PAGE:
service provided by each State and Territory Cancer Council. The national phone number is 13 11 20. You can also request services in languages other than English. Breast Cancer Support Service Each State and Territory Cancer Council also provides a Breast Cancer Support Service. This free and con? dential service can be contacted by ringing the Cancer Council Helpline number on 13 11 20 or toll free on 1800 624 973. The TTY number for deaf or hearing-impaired people is 02 9334 1865. The Breast Cancer

2019 European Society of Endocrinology

114. Occupational Therapists' Use of Occupation Focused Practice in Secure Hospitals

, namely Ashworth, Broadmoor and Rampton, are located in England. Approximately 795 beds were commissioned by NHS England for England and Wales in 2014/15 (NHS England 2013a). Rampton includes the national services for women, deaf men, and men with a learning disability. The State Hospital, located in Scotland, provides the national service for Scotland and Northern Ireland and provides 140 beds for male patients, 12 of which are specifically for patients with a learning disability. These hospitals

2018 British Association of Occupational Therapists

115. Diagnosis and antenatal management of congenital cytomegalovirus infection

, a herpesvirus, is the most common viral infectionofthefetusandistheleadingnongeneticcauseof congenital deafness, 2 affecting nearly 40,000 infants each yearintheUnitedStates.Fetalinfectioncanresultinawide range of outcomes for children, from asymptomatic infec- tiontoseveredisabilityanddeath.Birthprevalencere?ects all neonatal infections detected at birth as a result of both primary and recurrent infections. Birth prevalence also var- ies geographically and is estimated to be 0.48-1.3% in the UnitedStates

2016 Society for Maternal-Fetal Medicine

116. Syphilis

such as unilateral sensori-neural deafness, ocular nerve palsies, uveitis and meningitis. • If untreated symptoms slowly resolve over a period of weeks. Note: Skin lesions may be extremely infectious so always use gloves during examination of any rash or genital lesion. Syphilis MANAGEMENT GUIDELINESSyphilis Management Guidelines page 3 of 4 Latent syphilis • This means syphilis with no clinical symptoms or signs. Early latent is defined as less than 2 years duration, and late latent beyond 2 years. • Some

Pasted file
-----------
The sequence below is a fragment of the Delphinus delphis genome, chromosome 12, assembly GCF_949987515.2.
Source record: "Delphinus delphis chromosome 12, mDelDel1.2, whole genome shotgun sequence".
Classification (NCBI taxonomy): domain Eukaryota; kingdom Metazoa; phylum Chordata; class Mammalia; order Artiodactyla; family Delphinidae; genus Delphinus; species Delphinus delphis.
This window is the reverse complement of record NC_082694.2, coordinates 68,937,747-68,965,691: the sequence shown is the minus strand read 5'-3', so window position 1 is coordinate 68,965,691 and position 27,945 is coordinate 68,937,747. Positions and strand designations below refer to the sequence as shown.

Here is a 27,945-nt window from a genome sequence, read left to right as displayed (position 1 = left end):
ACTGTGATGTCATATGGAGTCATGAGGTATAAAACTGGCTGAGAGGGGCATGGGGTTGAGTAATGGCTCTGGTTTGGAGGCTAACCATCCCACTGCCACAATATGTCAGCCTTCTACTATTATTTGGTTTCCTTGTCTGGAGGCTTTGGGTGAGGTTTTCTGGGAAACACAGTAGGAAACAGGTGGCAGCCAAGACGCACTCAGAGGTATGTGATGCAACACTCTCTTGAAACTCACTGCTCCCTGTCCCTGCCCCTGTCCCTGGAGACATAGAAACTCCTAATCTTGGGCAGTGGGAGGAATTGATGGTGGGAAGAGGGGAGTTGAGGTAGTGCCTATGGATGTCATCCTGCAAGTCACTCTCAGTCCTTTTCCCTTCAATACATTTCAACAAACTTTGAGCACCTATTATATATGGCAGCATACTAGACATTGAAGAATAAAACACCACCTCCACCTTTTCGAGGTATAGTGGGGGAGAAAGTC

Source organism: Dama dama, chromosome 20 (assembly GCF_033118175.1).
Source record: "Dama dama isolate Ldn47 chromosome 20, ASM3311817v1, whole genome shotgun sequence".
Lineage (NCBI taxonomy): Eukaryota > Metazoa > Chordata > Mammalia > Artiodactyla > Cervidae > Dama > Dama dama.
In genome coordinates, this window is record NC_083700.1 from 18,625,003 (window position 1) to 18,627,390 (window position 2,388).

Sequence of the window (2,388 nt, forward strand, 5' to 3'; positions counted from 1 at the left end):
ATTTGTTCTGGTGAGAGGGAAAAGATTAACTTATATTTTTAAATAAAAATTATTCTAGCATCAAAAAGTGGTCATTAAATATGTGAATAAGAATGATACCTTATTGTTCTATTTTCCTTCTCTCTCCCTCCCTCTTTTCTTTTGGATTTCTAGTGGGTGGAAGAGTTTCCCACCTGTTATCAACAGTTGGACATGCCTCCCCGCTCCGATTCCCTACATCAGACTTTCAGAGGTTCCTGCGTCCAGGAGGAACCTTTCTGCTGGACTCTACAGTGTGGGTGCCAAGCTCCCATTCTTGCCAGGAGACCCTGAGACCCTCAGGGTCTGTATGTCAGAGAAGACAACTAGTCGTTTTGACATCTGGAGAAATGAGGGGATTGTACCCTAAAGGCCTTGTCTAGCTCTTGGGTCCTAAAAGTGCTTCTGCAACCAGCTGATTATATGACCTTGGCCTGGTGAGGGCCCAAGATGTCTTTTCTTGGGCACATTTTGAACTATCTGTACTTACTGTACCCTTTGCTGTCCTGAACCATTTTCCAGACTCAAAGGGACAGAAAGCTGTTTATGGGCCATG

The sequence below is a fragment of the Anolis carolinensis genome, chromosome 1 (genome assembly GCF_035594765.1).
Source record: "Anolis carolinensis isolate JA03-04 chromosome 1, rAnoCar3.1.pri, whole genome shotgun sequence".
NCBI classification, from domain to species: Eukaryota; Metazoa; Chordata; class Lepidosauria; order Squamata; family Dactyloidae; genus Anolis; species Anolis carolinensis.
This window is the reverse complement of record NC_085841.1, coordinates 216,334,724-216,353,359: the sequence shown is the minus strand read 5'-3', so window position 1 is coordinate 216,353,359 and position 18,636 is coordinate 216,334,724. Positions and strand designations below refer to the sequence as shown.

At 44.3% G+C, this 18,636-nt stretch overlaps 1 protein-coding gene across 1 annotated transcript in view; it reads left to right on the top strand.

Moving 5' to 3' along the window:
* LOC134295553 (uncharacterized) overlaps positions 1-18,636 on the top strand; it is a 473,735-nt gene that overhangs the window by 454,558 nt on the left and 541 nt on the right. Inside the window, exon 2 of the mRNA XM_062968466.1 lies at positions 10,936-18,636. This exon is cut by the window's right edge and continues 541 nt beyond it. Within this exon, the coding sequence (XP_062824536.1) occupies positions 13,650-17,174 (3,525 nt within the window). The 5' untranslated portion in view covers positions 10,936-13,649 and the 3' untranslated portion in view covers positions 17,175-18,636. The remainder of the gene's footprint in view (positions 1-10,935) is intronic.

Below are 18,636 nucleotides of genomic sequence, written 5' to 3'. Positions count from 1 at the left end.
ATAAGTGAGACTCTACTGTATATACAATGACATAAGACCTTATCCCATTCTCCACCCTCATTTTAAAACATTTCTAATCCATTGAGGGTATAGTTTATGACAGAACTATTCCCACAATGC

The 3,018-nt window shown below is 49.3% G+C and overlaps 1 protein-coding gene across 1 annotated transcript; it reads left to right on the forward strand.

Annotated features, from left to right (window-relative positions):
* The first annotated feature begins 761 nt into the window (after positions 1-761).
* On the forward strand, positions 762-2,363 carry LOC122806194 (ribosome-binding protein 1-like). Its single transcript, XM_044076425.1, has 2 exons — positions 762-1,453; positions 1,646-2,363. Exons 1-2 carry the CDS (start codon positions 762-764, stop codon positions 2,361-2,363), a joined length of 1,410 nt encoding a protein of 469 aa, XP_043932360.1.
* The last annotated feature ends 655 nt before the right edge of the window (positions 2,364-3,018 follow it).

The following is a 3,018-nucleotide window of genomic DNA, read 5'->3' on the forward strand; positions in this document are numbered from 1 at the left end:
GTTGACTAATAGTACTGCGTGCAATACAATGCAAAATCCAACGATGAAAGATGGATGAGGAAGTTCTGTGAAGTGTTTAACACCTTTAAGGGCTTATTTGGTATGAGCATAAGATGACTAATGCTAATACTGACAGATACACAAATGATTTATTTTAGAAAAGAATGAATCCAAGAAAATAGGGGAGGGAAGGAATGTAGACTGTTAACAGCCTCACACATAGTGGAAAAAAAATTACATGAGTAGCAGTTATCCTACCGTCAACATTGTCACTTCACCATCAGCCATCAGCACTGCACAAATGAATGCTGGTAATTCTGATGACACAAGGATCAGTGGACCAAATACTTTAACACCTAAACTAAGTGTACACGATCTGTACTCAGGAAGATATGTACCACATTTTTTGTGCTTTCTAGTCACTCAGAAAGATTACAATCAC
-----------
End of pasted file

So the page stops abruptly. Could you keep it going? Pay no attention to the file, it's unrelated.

2017 New Zealand Sexual Health Society

117. Sudden Hearing Loss

. Definitions of Common Terminology. Table 1. Definitions of Common Terminology. The SSNHL definition used throughout this guideline is ≥30-dB SNHL at 3 consecutive frequencies, based on its consistent use in the literature and National Institute on Deafness and Other Communication Disorders (NIDCD) criteria ; however, the GUG recognizes that in clinical practice, expanding the definition to cases with <30 decibels of hearing loss may be considered. The GUG recognizes that the NIDCD definition (...) the systematic review or to fill gaps when a review was not available. An information specialist conducted a systematic literature search using a validated filter strategy to identify CPGs, systematic reviews, and RCTs published since the prior guideline (2012). Search terms used were as follows: (“Hearing Loss, Sudden”[Mesh] OR “sudden hearing loss”[ti] OR “sudden deafness”[ti] OR “sudden sensorineural hearing loss”[ti] OR “idiopathic sudden hearing loss”[ti]). These search terms were used to capture all

2019 American Academy of Otolaryngology - Head and Neck Surgery

118. Management of Nasopharyngeal Carcinoma

NPC. The most common presenting symptoms of NPC are: 4-6, level III; 8, level III • neck lump/mass (42 - 80.8%) - always painless, can be unilateral or bilateral • nasal symptoms (26 - 49.8%) - blood-stained nasal dischar ge or saliva, unilateral nose block, epistaxis or bad breath • ear symptoms (11 - 48.4%) - ear block, deafness, tinnitus or pain; the symptoms are usually unilateral but can be bilateral as the disease progresses • ophthalmo-neurologic symptoms (11 - 14.6%) - unilateral head ache

2016 Ministry of Health, Malaysia

119. Consent for anaesthesia 2 revised edition 2006

of anaesthesia), disability (stroke, deafness and blindness) should be provided Consent A5 10/1/06 15:49 Page 14in written information, as should the very small risk of death. It is good practice to include an estimate of the incidence of the risk [22]. Anaesthetists must be prepared to discuss these risks at the pre-operative visit if the patient asks about them; • specific risks or complications that may be of increased significance to the patient, for example, the risk of vocal cord damage if the patient

2006 Association of Anaesthetists of GB and Ireland

120. Child maltreatment - recognition and management

of fractures or bleeding disorders. Family history of clotting disorders, metabolic disease, fractures, blue sclera, and deafness (to exclude osteogenesis imperfecta). Signs that may alert a clinician to the possibility of child maltreatment can include: Frequent attendance or unusual patterns of presentation to healthcare services, often due to injuries/features that may suggest physical or sexual abuse, neglect, or less commonly, fabricated or induced illness. For further information, see the sections

2019 NICE Clinical Knowledge Summaries